Long-time readers of this blog may remember my sharing of my reading list. Why share my reading list? Well, I figure if anyone’s actually reading me, they may be interested in what I read. Also, maybe you’ll find something here that will interest or excite you and you’ll be inspired to pick it up.
Note that little to no commenting on each book doesn’t mean I didn’t like it; it just means I don’t have anything to say about it (possibly because I’m not sure how I feel about). Books with an asterisk are re-reads. I am a re-reader, no question.
*Station Eleven, Emily St. John Mandel (2014). I was compelled to re-read this after watching the miniseries on HBO. It’s great when a film/TV adaptation doesn’t completely screw your ability to “see” a novel. I still love this book, and highly recommend it. It hits a little different in the wake of COVID Also, the series was really well done.
*All the King’s Men, Robert Penn Warren (1946). It’s amazing to me that I couldn’t even get through this book the first time I tried it. Love it, third time I’ve read it. Warren’s prose is lush, his characters are compelling, and it’s a great story.
Things We Do in the Dark, Jennifer Hillier (2022). It’s wonderful to see someone I knew from “back in the day” making it big! Kudos to Jennifer. I really liked this, and love her heroine, Paris Peralta.
The Last Chairlift, John Irving (2022). Sigh. The more John Irving books I read, the more I realize I’m not so much a fan of John Irving as I am a fan of some his books. There’s some great writing in here, no doubt, and some humor and some tragedy and some really interesting characters, but so many settings and situations and characters feel like they’ve been lifted from his other books.
Fairy Tale, Stephen King (2022). I love Stephen King. I love long books. This one felt very much like two different books and the set up felt way too long. Overall, I enjoyed this, but felt it could have benefitted by some trimming, especially up front. I need to remember this and apply it to myself.
The Warehouse, Rob Hart (2019). Very well done. The best dystopian fiction (for me) is that which seems really possible, and this does.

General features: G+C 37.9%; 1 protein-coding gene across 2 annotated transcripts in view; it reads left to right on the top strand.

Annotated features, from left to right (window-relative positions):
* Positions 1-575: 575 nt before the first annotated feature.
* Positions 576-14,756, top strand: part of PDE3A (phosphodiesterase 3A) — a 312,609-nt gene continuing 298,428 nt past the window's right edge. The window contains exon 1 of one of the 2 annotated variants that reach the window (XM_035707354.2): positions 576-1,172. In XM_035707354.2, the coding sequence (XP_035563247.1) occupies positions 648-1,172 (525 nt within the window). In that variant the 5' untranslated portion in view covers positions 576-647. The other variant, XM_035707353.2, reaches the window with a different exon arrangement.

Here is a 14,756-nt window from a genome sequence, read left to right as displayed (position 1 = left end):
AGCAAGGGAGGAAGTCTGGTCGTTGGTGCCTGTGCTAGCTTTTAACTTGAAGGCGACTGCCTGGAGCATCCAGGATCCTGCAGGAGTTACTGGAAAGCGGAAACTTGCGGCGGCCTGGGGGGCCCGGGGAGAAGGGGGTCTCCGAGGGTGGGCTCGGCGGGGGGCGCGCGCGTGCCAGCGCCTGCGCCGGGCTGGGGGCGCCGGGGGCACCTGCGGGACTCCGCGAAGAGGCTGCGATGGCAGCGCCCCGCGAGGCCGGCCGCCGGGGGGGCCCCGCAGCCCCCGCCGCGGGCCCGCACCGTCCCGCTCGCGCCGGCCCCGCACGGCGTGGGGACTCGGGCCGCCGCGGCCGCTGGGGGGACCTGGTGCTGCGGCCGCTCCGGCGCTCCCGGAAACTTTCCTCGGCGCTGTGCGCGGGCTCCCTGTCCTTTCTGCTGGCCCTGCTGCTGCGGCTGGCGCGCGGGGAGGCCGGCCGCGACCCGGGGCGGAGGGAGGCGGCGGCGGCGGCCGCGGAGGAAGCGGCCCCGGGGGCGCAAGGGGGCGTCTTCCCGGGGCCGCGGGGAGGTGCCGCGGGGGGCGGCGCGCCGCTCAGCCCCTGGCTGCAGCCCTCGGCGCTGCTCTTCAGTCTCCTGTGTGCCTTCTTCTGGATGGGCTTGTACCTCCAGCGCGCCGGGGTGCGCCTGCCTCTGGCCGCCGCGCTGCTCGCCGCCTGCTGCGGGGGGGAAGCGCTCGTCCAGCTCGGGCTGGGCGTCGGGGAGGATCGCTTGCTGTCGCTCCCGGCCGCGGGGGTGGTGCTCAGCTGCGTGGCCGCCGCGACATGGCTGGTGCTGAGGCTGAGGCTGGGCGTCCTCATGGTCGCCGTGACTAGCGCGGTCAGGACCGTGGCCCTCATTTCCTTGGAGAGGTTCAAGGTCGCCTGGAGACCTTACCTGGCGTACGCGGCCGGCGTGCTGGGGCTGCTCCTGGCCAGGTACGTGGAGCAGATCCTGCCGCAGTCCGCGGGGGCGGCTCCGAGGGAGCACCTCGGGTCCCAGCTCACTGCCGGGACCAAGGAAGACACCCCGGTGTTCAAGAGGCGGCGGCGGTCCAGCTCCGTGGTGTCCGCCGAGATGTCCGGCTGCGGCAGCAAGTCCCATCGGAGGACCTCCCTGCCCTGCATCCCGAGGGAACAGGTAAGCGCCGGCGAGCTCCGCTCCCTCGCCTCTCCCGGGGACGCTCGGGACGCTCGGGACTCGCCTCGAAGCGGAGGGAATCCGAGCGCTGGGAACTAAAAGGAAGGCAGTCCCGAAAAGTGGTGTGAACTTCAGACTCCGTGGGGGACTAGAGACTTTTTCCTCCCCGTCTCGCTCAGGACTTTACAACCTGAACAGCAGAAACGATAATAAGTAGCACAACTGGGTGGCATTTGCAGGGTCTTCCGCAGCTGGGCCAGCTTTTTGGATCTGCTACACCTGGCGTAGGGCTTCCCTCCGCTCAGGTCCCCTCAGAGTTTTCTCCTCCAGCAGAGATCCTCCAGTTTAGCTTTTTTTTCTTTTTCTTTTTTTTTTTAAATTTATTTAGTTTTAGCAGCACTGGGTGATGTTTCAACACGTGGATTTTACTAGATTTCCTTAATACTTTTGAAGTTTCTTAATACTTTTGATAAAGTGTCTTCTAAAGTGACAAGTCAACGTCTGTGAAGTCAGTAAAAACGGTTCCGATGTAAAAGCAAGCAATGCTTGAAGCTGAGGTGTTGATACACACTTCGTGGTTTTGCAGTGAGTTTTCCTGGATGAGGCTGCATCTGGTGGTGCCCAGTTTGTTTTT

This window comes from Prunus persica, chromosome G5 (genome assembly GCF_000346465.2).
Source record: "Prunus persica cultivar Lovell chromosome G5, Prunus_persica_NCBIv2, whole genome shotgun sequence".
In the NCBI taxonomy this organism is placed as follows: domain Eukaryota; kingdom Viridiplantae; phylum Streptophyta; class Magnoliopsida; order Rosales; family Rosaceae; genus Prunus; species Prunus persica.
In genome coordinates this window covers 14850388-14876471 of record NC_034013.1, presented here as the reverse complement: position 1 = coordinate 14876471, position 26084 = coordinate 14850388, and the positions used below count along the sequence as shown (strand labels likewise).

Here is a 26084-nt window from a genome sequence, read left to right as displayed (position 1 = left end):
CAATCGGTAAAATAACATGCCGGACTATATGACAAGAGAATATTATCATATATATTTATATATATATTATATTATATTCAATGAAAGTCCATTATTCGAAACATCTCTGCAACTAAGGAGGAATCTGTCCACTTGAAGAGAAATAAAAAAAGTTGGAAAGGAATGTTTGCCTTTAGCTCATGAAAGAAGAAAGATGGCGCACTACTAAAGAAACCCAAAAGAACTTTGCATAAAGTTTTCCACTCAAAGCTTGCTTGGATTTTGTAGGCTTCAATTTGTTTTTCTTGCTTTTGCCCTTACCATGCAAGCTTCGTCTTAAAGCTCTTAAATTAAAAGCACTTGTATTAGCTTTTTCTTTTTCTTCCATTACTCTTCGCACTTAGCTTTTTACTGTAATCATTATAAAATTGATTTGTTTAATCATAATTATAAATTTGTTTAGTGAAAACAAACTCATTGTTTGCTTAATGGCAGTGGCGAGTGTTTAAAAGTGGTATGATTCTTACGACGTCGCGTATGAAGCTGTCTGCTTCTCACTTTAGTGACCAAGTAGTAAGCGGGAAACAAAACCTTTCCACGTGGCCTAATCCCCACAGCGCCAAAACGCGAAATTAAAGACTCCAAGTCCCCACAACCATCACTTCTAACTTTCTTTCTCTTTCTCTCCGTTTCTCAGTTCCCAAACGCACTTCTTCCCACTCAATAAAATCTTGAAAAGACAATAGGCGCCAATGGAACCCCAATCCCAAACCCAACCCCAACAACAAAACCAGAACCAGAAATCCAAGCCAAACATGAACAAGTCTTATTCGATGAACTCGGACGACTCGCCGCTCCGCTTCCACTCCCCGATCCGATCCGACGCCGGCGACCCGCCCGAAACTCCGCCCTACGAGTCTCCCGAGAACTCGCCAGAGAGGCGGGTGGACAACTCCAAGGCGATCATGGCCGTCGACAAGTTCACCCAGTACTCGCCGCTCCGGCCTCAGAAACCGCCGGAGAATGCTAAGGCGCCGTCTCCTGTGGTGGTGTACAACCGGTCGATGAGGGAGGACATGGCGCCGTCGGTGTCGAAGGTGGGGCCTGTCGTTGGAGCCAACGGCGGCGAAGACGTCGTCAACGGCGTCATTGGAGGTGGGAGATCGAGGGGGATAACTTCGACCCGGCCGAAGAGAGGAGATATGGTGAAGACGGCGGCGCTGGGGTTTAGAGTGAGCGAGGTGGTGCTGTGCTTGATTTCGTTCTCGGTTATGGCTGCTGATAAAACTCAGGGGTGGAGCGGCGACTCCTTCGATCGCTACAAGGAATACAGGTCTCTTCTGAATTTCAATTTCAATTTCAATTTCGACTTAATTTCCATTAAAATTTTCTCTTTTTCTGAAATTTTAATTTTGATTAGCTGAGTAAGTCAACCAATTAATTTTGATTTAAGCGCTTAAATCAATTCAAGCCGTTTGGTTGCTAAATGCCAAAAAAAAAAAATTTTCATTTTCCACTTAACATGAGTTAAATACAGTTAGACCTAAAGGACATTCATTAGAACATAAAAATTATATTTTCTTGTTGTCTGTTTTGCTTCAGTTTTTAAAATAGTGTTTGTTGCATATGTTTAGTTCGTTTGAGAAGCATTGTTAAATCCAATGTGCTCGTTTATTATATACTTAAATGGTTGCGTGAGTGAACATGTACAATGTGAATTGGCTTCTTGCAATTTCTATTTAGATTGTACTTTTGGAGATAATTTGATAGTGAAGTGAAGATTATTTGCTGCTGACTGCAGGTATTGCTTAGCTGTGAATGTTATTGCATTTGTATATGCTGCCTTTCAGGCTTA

Heat 2, Meg Gardiner and Michael Mann (2022). Written sequel to a great movie from the 90s, a literary thriller. It’s always odd when you find yourself rooting for the bad guys. Also: it was really hard not to see Val Kilmer, Al Pacino and Robert De Niro in my head here.
Sea of Tranquility, Emily St. John Mandel (2022). Lovely writing, and full of interesting ideas.
It Can’t Happen Here, Sinclair Lewis (1935). Heavy-handed and a slog to get into at first, but it picked up as it went along. Amazing how the fascist playbook hasn’t changed.
*The Girl Who Loved Tom Gordon, Stephen King (1999). A re-read, but I first read it so long ago (I’d say, hmm, 24 years ago) that I really didn’t remember it. An under-appreciated gem about a 9-year-old girl lost in the woods. Shockingly compact (224 pages) for King.
The Things They Carried, Tim O’Brien (1990). One of those books heavily recommended to writers that I finally got to read. Strong voice, powerful stories about young men experiencing the horror that is war. What I can’t figure out: why the hell was this shelved in the Youth section of my library???
Moby Dick, Herman Melville (1851). Not the leviathan, 635-page original, but a 1949, Washington Square Press edition that cut out 30 or so chapters and 300 or so pages. This is one of those books that has a fearsome reputation. On reading it, I found it quite entertaining (mostly) and, in many ways, surprisingly progressive. Also, now I know where Star Trek’s Khan cribbed the line, “From Hell’s heart, I stab at thee” from.
The Tattooist of Auschwitz, Heather Morris (2018). Inspiring story of love and survival, set in hell on earth. Based on a true story, and causing me to once again ask, “Why are Nazis still a thing?”
So, there’s the list so far. I’ve already started on the next round. Have you read any of these? What did you think? Got any recommendations for me?